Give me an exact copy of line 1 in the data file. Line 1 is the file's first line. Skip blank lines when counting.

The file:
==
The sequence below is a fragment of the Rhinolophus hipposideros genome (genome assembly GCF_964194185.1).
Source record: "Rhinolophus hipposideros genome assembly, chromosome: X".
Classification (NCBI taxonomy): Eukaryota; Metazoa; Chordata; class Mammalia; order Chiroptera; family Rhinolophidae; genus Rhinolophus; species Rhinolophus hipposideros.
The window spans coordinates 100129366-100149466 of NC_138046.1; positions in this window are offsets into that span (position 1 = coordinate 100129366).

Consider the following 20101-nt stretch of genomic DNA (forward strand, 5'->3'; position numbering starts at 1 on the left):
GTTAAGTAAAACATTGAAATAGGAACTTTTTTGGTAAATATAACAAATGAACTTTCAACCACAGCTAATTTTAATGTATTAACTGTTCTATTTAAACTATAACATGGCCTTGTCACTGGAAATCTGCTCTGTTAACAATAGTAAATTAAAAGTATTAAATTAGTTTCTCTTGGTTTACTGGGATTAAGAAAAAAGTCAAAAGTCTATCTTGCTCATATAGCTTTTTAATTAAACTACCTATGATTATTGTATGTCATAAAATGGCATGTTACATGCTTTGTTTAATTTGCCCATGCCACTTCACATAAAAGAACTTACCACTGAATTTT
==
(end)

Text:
The sequence below is a fragment of the Rhinolophus hipposideros genome (genome assembly GCF_964194185.1).